iLearn Math is an online system for math covering grades one through nine, and Algebra 1 for ninth grade. This is an adaptive system that continually adjusts to the student’s performance, eliminating lessons if children are able to pass “challenges” before a lesson begins.
When you sign up, you choose a child’s grade level. The first thing the student does is take a placement test that begins testing a grade level below his or her stated level. Next, the program presents some challenges to further fine-tune the student's placement.
Then it selects an appropriate “chapter” in which to begin. Still, a Chapter Challenge before each chapter begins says, “Score 85% or higher and you will skip over all of the lessons in this chapter.” If the student scores lower than 85%, the student will work through lessons, chapter practice, and tests.
However, even within the chapter, the student begins each lesson with a Lesson Challenge” that, if passed, allows the student to skip the lesson instruction and practice and move on to the next. Lessons are presented in small increments, with each lesson covering only one skill. This makes it possible for the program to accurately identify areas already mastered.
You can see how efficient this is. Students need not waste time on materials they’ve already mastered.
Lesson instruction is presented with voice-overs and problems shown on the screen. At least two or three examples are worked out after the instruction. Then students practice problem solving. Instruction is very straightforward without a lot of conceptual development or applications.
Occasionally, the program uses graphic images or animations to show what is happening—more so at the early grade levels. For example, it uses arrays of squares to demonstrate basic addition and subtraction. It also uses arrays of squares for solving multiplication problems that require carrying. The program has its own tools that are used in the demonstration and then also used by the student to solve problems. While this graphic tool makes sense, I found it awkward to use; students can skip it and solve the problem on their own if they prefer, just entering in the correct answer. This is also true for borrowing and carrying problems. Graphic tools are there for the student to use to show detailed steps, but they can skip them if they want.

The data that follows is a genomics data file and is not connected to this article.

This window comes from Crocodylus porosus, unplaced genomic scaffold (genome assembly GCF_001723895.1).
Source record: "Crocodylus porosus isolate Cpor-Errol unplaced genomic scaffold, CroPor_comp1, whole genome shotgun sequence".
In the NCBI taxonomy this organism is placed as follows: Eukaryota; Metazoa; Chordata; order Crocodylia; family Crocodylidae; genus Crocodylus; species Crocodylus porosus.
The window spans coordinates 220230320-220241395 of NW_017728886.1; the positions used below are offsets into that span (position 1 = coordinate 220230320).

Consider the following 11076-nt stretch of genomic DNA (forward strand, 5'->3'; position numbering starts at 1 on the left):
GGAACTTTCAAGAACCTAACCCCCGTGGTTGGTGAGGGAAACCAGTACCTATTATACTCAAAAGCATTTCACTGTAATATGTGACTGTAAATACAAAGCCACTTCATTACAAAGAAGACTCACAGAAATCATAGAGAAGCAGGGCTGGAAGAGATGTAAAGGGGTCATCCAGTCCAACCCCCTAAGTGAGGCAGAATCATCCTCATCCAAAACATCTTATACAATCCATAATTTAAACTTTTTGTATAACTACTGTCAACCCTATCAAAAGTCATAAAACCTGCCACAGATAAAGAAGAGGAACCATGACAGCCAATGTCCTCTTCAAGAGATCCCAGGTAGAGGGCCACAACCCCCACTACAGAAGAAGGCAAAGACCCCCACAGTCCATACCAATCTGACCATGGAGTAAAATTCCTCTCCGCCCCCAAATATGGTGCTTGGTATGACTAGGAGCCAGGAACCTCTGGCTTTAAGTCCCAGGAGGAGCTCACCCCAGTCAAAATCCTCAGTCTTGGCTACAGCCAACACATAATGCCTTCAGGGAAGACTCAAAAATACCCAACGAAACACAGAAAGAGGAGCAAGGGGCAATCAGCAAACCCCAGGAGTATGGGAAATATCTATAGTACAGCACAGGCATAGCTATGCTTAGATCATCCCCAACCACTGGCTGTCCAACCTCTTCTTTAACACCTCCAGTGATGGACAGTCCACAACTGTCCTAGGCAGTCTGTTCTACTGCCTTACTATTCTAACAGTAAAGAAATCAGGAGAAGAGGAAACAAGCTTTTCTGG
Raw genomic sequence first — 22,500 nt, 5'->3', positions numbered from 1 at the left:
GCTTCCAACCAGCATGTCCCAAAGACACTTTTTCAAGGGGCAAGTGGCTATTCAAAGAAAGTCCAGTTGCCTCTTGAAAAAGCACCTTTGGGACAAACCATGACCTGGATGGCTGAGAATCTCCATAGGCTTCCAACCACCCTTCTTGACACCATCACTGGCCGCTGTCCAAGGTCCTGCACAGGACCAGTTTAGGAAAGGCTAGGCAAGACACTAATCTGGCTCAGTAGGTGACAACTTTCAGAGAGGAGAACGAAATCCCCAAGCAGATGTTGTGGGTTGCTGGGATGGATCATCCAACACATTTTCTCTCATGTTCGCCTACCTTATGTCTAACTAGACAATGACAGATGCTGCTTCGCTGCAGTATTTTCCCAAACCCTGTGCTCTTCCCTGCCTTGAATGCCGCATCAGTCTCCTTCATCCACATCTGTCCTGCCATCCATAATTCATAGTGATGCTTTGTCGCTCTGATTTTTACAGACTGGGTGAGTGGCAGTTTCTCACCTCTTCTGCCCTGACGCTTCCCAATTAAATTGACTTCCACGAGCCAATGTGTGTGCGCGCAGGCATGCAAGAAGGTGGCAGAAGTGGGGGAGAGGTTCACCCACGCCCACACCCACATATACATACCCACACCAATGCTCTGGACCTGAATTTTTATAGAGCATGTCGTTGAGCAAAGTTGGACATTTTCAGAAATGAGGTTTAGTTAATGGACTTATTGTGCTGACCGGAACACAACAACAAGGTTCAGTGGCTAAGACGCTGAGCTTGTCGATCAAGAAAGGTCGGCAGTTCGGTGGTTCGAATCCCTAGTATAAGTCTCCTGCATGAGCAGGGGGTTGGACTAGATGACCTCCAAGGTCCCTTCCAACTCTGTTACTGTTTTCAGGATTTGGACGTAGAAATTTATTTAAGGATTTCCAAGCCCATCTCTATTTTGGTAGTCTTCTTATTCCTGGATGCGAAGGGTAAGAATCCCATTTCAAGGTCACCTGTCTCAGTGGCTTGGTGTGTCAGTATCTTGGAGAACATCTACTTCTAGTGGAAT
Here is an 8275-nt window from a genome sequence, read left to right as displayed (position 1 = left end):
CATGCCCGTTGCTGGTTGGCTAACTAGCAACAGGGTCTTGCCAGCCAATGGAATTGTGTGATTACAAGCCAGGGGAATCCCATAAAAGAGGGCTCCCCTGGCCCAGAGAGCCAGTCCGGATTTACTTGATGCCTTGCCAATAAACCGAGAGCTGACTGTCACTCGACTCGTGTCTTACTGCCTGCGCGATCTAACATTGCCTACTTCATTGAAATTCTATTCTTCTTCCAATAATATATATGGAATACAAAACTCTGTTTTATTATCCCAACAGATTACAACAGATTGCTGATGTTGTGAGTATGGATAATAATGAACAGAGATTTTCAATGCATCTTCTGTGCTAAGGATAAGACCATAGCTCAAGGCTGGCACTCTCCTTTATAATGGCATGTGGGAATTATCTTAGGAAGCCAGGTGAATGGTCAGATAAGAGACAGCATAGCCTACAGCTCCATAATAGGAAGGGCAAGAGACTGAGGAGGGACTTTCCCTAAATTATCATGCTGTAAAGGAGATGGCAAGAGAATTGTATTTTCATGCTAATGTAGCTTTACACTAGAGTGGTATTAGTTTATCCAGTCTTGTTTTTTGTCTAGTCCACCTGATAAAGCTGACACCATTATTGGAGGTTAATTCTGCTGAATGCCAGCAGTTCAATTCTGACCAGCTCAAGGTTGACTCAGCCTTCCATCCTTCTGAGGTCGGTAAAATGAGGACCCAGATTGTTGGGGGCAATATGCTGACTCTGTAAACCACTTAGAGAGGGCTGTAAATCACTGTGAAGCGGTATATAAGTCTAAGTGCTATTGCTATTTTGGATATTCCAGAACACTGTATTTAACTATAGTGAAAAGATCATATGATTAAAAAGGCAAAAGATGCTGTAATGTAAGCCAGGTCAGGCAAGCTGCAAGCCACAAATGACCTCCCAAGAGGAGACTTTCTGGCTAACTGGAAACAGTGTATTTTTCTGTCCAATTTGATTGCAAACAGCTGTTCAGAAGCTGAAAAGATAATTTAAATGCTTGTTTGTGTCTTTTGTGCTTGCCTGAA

There is no cumulative review, although unit tests cover a number of chapters, essentially challenging students to remember what they might have learned months ago depending upon the size of the unit. Word problems and practical applications are also lacking in iLearn Math. Those who want to supplement with word problems might try using something like Challenge Math.
Students earn “coins” and “gems” as they complete activities. These can be used to “purchase” avatars, background screens, stickers, and feedback sounds to personalize their interface. These might motivate some students while others might ignore them.
The scope and sequence is fairly advanced. For example, factors and prime numbers are taught in fourth grade and the concept of functions is introduced at the eighth-grade level.
iLearn requires a headset or speakers and a mouse. It will run on Windows or Mac systems as well as on the Google Chromebook, but it does not appear to function on most tablets or on phones.
Parents can log in with their child’s user name and password to see reports on activity, progress, grades, etc. Students can access these same reports, but they can't alter them. Parents receive email notifications when students complete elements of the program, and they can choose the frequency for these notifications as well as the kinds of activities for which they want notification.
iLearn Math seems best for bright students who want to get through math as quickly as they can and who don’t need concepts explained in a variety of ways to grasp them.